Leveraging Foreign Input in Domestic Disputes

Tzipi Livni ,the Israeli Minister of Justice , peace negotiator, and founder of the liberal party Hatnuah, played a strong hand in the hotly the debate that seeks to make determine how Judaism and Democracy fit into the national identity. Did she ask the UN for their opinion in the matter? No. The U.S.? No. It was her quest to create a constitutional basis to settle this question that prompted a law professor enlist the input of world Jewry.

Well that’s no single foreign audience by any measure, but the bulk of Jews living outside of Israel live in the U.S. This the secular interest within Israel are expecting this to give them an upper hand that tilts  opinions towards the importance of democracy and minority rights and reconciliation. The irony seems to be that if the religious right chooses to ignore the Diaspora input, it wouldn’t give much support to their own belief in the importance of a Jewish state. Although it was no referendum, getting the input of the Diaspora was a solid move to strengthen the secular position. This identity debate has polarizing effects within Israel as well as without.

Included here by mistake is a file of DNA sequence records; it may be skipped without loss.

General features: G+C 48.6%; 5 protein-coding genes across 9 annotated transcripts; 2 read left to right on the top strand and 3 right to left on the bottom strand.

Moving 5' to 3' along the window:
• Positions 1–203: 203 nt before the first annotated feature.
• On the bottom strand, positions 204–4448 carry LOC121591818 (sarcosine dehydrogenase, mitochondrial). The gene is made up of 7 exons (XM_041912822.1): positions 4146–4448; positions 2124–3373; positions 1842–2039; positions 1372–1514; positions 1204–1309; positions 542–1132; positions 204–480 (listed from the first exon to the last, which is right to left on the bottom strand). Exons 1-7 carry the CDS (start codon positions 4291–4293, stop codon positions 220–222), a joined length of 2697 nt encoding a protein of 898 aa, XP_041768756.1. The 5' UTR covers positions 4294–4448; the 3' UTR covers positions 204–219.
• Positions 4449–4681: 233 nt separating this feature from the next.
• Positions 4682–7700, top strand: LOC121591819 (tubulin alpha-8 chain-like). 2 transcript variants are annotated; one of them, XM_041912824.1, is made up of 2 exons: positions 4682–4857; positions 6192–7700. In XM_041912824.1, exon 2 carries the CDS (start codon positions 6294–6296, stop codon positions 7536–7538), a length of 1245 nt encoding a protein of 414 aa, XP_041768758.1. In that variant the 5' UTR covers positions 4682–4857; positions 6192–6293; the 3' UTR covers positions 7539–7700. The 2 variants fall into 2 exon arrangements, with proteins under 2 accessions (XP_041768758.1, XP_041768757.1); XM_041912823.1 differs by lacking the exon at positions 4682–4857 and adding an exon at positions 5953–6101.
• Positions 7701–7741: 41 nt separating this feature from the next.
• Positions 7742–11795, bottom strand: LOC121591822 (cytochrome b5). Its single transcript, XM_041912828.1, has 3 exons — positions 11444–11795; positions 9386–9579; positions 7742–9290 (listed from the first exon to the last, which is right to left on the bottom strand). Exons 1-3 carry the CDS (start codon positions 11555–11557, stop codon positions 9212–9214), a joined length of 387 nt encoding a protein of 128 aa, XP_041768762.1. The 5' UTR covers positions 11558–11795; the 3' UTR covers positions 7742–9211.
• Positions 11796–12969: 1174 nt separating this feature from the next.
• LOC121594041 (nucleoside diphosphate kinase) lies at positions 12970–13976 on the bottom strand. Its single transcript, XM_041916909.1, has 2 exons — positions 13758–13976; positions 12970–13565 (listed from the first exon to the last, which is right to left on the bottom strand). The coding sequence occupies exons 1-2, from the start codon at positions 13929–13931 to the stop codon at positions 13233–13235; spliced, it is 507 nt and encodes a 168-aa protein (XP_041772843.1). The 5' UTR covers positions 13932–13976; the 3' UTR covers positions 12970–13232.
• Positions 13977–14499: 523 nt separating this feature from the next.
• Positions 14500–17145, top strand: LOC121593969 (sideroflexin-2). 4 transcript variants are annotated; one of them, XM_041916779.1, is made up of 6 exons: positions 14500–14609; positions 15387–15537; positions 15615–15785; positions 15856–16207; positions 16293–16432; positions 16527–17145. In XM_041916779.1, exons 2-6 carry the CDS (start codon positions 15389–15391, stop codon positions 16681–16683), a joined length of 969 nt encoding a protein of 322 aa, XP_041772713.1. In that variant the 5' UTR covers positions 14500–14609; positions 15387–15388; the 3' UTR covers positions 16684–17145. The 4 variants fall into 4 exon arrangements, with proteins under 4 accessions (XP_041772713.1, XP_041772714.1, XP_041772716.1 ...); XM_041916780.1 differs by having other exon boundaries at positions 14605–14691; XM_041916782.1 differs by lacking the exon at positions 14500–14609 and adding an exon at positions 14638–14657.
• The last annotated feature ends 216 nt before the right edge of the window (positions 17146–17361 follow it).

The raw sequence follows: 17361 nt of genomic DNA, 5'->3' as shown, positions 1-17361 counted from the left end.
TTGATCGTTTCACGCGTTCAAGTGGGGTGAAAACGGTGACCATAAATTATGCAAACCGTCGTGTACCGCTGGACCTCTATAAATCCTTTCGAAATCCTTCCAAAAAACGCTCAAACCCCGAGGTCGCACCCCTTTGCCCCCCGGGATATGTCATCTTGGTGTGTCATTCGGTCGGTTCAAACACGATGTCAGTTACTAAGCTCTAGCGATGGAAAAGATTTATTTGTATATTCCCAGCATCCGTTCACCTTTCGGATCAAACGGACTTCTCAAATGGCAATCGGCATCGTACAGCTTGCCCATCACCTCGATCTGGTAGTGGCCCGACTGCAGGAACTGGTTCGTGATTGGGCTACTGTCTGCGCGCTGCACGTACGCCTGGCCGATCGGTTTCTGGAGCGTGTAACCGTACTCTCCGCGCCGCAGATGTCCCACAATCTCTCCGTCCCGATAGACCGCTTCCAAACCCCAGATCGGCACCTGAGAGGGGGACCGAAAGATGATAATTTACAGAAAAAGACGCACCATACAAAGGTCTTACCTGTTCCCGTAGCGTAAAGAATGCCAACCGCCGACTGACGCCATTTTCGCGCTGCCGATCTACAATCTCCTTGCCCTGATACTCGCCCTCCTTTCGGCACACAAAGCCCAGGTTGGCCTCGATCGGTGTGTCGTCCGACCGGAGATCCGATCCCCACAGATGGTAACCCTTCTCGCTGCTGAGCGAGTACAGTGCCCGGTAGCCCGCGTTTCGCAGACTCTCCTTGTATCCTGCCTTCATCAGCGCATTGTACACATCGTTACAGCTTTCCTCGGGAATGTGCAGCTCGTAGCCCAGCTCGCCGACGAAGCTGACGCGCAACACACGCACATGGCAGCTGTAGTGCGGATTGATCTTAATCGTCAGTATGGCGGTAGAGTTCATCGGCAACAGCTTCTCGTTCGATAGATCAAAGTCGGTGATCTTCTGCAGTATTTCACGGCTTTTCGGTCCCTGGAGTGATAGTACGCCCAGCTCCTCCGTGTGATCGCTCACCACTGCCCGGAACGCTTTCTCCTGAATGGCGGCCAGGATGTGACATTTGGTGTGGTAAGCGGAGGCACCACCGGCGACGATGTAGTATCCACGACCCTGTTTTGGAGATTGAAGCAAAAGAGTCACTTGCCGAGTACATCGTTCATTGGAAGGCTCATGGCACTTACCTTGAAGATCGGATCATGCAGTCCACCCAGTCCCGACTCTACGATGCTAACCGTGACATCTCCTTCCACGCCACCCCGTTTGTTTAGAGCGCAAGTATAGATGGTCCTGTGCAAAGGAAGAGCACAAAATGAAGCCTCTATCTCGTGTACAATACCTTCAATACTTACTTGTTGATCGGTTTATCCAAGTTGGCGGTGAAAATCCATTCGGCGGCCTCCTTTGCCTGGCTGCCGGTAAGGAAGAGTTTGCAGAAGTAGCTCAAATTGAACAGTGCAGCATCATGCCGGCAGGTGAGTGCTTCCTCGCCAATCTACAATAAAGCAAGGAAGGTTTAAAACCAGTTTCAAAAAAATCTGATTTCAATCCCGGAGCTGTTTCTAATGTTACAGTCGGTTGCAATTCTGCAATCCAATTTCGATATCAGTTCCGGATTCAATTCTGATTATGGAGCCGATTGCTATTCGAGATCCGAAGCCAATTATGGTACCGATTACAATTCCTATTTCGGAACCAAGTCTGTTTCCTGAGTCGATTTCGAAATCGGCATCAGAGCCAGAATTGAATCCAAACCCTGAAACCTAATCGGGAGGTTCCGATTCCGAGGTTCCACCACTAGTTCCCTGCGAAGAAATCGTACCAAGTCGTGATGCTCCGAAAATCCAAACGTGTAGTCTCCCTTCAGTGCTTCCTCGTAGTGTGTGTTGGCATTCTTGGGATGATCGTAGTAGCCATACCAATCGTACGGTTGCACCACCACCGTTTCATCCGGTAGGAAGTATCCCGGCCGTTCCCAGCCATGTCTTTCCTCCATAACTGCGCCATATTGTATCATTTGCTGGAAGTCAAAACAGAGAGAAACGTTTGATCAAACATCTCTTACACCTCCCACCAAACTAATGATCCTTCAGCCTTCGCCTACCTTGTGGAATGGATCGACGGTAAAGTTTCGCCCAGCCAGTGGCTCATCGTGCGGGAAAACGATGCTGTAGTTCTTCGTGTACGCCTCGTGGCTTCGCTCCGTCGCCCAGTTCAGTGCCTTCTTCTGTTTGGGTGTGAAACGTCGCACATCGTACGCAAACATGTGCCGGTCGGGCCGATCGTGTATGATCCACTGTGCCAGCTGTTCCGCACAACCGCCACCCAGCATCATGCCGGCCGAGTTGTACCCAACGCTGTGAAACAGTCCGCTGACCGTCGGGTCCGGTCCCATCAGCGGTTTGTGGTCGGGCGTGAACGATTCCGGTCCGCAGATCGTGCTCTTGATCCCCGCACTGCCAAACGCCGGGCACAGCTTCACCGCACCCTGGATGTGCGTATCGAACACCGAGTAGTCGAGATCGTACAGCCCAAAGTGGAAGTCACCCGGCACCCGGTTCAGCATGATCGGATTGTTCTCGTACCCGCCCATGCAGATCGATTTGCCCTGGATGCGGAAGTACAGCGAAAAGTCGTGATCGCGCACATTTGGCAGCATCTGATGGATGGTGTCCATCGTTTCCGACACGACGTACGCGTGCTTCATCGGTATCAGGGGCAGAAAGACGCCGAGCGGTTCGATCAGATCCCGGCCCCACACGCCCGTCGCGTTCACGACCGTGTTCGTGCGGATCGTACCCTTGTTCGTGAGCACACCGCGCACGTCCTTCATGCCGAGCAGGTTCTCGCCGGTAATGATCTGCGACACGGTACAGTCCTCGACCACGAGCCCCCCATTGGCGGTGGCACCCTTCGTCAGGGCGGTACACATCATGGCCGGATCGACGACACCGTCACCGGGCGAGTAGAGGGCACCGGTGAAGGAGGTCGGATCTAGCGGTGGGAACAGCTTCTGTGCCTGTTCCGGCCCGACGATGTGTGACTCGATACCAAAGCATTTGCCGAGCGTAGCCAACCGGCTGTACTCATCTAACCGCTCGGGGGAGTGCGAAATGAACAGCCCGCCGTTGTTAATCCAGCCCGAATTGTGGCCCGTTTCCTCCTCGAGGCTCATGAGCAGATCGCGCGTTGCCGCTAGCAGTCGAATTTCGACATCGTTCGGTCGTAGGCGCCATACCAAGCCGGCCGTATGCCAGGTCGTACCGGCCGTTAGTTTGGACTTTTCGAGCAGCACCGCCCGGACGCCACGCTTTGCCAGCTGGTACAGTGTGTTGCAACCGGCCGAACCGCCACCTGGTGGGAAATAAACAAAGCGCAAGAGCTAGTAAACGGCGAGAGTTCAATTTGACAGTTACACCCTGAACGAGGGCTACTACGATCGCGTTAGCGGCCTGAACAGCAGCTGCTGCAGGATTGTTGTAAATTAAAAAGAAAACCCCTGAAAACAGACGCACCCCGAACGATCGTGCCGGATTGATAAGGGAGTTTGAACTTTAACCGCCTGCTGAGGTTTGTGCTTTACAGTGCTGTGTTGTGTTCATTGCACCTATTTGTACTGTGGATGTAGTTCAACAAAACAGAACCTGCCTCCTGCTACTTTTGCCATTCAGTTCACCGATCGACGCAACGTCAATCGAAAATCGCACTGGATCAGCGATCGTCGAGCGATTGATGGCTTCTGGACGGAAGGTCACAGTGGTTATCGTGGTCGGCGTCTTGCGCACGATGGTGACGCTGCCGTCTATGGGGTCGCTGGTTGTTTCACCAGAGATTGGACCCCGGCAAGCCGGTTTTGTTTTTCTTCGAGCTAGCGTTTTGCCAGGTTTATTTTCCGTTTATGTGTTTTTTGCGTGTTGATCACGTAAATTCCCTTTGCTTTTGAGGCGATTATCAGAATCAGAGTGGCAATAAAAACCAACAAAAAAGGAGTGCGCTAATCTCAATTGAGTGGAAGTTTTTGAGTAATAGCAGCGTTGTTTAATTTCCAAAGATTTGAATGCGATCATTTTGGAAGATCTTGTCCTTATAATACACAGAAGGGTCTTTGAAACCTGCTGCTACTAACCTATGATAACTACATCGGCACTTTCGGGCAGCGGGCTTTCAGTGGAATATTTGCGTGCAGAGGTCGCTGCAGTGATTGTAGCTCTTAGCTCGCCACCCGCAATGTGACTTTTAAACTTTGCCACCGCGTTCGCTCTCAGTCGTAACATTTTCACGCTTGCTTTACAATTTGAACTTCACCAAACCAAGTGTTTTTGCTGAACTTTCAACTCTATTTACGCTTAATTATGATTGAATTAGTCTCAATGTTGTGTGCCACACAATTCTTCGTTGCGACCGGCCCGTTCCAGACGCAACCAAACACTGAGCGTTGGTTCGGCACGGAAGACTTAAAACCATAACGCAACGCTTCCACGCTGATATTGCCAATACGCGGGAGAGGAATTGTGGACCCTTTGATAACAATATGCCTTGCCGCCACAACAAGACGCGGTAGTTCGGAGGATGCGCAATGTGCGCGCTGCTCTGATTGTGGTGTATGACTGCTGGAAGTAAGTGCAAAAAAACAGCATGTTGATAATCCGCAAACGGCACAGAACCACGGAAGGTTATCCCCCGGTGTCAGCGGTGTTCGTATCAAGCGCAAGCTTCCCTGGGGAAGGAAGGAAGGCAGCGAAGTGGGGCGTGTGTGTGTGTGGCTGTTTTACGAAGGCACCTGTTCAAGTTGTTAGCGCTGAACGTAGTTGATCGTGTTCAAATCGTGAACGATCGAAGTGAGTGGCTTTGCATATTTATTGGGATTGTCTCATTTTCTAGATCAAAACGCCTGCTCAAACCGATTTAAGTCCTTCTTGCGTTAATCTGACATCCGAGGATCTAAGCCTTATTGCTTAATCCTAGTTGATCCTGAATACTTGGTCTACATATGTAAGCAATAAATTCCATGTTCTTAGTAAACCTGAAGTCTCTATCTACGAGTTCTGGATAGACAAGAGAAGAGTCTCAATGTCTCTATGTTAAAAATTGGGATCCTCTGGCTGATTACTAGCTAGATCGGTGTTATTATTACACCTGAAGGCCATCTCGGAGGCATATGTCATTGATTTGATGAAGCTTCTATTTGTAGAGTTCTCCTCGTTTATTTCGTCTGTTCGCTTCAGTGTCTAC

Recently, the Palestinian leadership’s explicit refusal to recognize the Jewish character of the state has been a sticking point in negotiations. Although, how can the Palestinians agree to recognizing Israel as a Jewish state, if Israelis can’t even agree on what the means? Judaism accommodative of democracy is not the same as Democracy accommodative of Judaism. Some worry that the codification of a national identity from a legal basis will be followed  the development of serious inequities between the Jewish majority and others. Also, depending on the definition of the Jewish nature that is employed, different assumptions are made regarding the state’s flexibility in the conflict over land.

NYT article: “Israel Reaches Out to the Diaspora” http://nyti.ms/1fzu75D

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